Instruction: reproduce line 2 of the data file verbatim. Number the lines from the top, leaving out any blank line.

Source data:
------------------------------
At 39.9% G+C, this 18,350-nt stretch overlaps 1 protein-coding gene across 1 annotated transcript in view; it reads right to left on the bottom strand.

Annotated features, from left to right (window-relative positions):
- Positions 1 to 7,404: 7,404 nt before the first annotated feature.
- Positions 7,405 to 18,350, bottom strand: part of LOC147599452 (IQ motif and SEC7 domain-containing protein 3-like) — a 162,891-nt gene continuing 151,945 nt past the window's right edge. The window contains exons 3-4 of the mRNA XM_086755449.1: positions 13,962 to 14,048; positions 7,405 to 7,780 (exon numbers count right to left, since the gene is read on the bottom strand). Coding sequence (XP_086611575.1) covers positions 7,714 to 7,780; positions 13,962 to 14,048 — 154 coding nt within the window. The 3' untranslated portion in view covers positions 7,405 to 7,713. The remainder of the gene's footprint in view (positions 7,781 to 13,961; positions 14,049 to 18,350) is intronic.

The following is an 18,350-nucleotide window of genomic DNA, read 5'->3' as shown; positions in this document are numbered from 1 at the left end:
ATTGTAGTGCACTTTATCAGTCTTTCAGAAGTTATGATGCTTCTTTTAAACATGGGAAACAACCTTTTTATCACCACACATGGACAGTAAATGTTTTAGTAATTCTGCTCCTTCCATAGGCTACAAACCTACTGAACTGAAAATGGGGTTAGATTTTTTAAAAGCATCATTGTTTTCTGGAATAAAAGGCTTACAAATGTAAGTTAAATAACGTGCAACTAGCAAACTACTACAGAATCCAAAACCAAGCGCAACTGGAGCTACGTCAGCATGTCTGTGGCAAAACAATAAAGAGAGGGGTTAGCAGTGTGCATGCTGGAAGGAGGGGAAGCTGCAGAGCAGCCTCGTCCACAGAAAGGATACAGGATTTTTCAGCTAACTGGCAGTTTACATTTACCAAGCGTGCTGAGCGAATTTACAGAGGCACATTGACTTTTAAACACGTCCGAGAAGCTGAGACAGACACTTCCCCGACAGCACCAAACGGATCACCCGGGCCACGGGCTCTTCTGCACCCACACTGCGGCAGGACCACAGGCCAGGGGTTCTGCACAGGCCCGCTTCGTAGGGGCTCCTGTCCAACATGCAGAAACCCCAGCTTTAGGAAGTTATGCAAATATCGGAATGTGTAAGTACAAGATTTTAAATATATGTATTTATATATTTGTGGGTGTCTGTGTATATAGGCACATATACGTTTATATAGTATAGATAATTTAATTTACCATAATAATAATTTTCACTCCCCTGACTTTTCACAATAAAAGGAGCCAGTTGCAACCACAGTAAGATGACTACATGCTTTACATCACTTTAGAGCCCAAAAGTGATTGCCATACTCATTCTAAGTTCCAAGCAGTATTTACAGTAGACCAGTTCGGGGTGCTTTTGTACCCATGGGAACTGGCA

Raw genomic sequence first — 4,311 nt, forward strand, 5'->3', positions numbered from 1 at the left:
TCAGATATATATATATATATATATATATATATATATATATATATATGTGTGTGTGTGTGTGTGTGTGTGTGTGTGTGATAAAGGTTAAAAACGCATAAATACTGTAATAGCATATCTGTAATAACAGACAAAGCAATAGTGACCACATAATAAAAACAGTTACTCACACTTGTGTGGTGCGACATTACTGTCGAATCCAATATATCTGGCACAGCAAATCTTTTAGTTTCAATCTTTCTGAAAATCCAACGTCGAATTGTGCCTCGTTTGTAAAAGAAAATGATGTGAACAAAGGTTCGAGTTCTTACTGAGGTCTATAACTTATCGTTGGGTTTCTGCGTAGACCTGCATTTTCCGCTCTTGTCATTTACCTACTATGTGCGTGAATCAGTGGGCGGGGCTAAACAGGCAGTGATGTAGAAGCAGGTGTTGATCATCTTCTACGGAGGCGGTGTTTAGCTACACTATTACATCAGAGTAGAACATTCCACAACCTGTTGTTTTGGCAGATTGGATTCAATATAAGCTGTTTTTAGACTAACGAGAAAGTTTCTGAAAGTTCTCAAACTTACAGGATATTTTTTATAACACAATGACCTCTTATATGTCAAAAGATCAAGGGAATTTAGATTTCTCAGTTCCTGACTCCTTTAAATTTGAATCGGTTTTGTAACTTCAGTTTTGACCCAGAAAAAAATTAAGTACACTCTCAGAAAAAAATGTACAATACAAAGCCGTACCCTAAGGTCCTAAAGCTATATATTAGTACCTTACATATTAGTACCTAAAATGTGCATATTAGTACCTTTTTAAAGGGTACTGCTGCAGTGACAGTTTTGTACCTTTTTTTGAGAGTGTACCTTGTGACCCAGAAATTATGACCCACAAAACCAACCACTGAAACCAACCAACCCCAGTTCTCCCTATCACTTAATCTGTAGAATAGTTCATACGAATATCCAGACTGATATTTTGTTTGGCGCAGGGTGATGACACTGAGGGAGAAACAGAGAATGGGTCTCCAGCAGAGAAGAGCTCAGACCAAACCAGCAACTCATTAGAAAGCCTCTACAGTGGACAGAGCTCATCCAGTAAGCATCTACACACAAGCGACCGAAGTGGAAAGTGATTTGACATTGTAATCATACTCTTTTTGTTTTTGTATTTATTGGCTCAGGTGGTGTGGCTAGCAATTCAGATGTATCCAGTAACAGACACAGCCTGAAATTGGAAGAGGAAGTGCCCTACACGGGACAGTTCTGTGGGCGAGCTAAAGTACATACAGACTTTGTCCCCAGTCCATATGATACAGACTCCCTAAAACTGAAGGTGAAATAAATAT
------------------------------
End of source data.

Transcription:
Annotated features, from left to right (window-relative positions):